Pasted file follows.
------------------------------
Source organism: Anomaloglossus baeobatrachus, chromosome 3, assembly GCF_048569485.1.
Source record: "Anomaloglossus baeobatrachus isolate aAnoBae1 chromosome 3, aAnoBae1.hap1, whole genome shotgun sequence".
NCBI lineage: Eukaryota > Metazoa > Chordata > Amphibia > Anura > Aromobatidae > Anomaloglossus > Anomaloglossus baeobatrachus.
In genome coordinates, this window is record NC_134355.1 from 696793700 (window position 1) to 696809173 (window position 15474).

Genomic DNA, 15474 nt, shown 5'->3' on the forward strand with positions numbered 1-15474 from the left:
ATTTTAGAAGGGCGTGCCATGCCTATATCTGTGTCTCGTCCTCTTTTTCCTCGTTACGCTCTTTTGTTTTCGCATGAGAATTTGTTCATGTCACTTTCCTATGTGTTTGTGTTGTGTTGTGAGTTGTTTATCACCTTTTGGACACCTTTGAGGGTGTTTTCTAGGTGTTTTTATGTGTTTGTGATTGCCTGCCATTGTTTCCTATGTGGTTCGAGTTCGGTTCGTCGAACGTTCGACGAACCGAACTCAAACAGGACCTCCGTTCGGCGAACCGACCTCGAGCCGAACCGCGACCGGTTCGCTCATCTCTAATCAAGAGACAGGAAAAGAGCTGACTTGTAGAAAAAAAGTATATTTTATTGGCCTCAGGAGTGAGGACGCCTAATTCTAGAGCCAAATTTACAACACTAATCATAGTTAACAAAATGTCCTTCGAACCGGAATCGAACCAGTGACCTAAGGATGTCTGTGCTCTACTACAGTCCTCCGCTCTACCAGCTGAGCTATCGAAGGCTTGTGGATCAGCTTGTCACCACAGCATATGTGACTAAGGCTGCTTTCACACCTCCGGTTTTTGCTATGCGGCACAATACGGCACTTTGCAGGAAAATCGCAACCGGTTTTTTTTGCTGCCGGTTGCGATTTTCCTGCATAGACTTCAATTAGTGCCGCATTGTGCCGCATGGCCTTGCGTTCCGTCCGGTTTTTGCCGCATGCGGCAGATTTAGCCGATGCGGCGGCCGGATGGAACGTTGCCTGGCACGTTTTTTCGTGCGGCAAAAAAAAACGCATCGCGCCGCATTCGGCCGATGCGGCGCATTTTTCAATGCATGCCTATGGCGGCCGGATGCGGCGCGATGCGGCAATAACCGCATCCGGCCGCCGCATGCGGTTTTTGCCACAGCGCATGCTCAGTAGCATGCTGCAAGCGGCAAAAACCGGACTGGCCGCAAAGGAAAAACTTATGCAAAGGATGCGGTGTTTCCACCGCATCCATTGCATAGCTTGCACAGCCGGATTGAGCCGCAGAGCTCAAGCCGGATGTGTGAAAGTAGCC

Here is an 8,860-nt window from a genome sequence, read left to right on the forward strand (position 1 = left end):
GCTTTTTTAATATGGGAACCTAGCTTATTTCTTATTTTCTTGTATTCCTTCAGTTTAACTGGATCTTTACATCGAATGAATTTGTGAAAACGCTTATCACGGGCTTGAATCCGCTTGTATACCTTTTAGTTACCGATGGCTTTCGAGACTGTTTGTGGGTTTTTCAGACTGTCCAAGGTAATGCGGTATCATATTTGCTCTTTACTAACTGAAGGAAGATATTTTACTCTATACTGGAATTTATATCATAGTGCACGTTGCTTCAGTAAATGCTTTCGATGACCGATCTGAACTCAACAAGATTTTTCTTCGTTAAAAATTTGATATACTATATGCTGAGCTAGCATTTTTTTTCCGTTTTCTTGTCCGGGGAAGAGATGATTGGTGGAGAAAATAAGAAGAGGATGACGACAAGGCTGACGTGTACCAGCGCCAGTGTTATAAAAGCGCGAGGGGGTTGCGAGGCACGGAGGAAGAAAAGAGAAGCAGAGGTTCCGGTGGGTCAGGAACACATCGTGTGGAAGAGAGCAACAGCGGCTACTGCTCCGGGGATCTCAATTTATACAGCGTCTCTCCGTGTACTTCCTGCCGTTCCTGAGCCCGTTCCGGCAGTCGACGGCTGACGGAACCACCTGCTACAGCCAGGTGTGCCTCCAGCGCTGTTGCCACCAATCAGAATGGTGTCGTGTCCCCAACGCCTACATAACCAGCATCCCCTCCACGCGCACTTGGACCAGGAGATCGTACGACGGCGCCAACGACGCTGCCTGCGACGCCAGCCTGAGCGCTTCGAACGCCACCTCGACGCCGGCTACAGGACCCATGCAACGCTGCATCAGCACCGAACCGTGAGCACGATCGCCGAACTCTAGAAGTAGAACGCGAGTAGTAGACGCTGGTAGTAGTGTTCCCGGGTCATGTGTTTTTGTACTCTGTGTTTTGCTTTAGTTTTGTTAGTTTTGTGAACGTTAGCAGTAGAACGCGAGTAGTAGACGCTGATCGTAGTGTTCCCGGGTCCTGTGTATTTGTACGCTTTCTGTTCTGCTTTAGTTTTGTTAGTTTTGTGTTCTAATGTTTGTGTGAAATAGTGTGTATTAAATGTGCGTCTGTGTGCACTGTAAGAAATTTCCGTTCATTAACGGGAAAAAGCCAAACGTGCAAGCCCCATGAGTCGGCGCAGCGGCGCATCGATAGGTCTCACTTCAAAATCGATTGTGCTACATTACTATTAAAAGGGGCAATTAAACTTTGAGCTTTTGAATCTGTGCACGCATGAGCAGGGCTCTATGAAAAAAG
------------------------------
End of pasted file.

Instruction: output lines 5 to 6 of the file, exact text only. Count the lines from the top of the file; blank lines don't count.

Genomic DNA, 15474 nt, shown 5'->3' on the forward strand with positions numbered 1-15474 from the left:
ATTTTAGAAGGGCGTGCCATGCCTATATCTGTGTCTCGTCCTCTTTTTCCTCGTTACGCTCTTTTGTTTTCGCATGAGAATTTGTTCATGTCACTTTCCTATGTGTTTGTGTTGTGTTGTGAGTTGTTTATCACCTTTTGGACACCTTTGAGGGTGTTTTCTAGGTGTTTTTATGTGTTTGTGATTGCCTGCCATTGTTTCCTATGTGGTTCGAGTTCGGTTCGTCGAACGTTCGACGAACCGAACTCAAACAGGACCTCCGTTCGGCGAACCGACCTCGAGCCGAACCGCGACCGGTTCGCTCATCTCTAATCAAGAGACAGGAAAAGAGCTGACTTGTAGAAAAAAAGTATATTTTATTGGCCTCAGGAGTGAGGACGCCTAATTCTAGAGCCAAATTTACAACACTAATCATAGTTAACAAAATGTCCTTCGAACCGGAATCGAACCAGTGACCTAAGGATGTCTGTGCTCTACTACAGTCCTCCGCTCTACCAGCTGAGCTATCGAAGGCTTGTGGATCAGCTTGTCACCACAGCATATGTGACTAAGGCTGCTTTCACACCTCCGGTTTTTGCTATGCGGCACAATACGGCACTTTGCAGGAAAATCGCAACCGGTTTTTTTTGCTGCCGGTTGCGATTTTCCTGCATAGACTTCAATTAGTGCCGCATTGTGCCGCATGGCCTTGCGTTCCGTCCGGTTTTTGCCGCATGCGGCAGATTTAGCCGATGCGGCGGCCGGATGGAACGTTGCCTGGCACGTTTTTTCGTGCGGCAAAAAAAAACGCATCGCGCCGCATTCGGCCGATGCGGCGCATTTTTCAATGCATGCCTATGGCGGCCGGATGCGGCGCGATGCGGCAATAACCGCATCCGGCCGCCGCATGCGGTTTTTGCCACAGCGCATGCTCAGTAGCATGCTGCAAGCGGCAAAAACCGGACTGGCCGCAAAGGAAAAACTTATGCAAAGGATGCGGTGTTTCCACCGCATCCATTGCATAGCTTGCACAGCCGGATTGAGCCGCAGAGCTCAAGCCGGATGTGTGAAAGTAGCC